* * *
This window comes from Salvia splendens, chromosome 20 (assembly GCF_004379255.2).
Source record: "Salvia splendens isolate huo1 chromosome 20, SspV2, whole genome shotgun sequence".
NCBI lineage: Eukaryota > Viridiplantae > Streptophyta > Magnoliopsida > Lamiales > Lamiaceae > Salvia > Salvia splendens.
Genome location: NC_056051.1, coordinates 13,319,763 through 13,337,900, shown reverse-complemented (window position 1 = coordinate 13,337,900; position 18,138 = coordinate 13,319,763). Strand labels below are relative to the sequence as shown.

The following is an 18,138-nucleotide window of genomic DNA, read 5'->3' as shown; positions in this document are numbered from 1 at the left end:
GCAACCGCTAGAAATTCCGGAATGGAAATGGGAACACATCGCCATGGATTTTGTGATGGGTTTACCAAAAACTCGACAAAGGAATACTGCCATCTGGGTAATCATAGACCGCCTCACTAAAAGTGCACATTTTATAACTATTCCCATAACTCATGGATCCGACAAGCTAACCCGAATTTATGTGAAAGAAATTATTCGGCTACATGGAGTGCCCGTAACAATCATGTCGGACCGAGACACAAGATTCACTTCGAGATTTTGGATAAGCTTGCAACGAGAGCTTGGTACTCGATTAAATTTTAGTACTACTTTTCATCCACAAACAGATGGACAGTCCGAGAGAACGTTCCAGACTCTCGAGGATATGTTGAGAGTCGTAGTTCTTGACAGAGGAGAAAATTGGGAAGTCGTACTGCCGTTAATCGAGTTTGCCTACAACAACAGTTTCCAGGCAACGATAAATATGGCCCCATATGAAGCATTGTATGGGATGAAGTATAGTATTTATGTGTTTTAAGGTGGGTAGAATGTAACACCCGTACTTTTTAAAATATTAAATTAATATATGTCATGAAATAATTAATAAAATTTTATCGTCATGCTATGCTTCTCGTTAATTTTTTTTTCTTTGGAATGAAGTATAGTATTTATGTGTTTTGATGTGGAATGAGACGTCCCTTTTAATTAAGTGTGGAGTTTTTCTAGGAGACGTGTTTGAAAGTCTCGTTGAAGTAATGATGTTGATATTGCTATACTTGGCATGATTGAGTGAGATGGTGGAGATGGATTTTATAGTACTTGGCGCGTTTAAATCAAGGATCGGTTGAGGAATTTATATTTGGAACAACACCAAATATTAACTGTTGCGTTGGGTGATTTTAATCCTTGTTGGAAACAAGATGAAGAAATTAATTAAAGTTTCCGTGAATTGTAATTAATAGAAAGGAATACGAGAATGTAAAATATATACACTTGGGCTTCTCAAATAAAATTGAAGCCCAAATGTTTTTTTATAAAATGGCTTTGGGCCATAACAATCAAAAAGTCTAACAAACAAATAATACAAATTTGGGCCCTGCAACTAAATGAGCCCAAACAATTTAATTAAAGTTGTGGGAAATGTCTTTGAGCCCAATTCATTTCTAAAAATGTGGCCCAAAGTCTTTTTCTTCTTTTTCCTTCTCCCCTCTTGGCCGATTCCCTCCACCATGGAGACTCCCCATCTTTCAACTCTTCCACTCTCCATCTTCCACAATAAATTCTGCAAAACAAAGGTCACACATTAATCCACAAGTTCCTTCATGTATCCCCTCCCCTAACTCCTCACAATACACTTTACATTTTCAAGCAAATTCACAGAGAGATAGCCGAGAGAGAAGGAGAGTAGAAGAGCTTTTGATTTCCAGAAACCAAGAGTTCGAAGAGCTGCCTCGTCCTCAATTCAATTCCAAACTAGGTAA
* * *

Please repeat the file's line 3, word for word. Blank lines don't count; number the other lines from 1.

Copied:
NCBI lineage: Eukaryota > Viridiplantae > Streptophyta > Magnoliopsida > Lamiales > Lamiaceae > Salvia > Salvia splendens.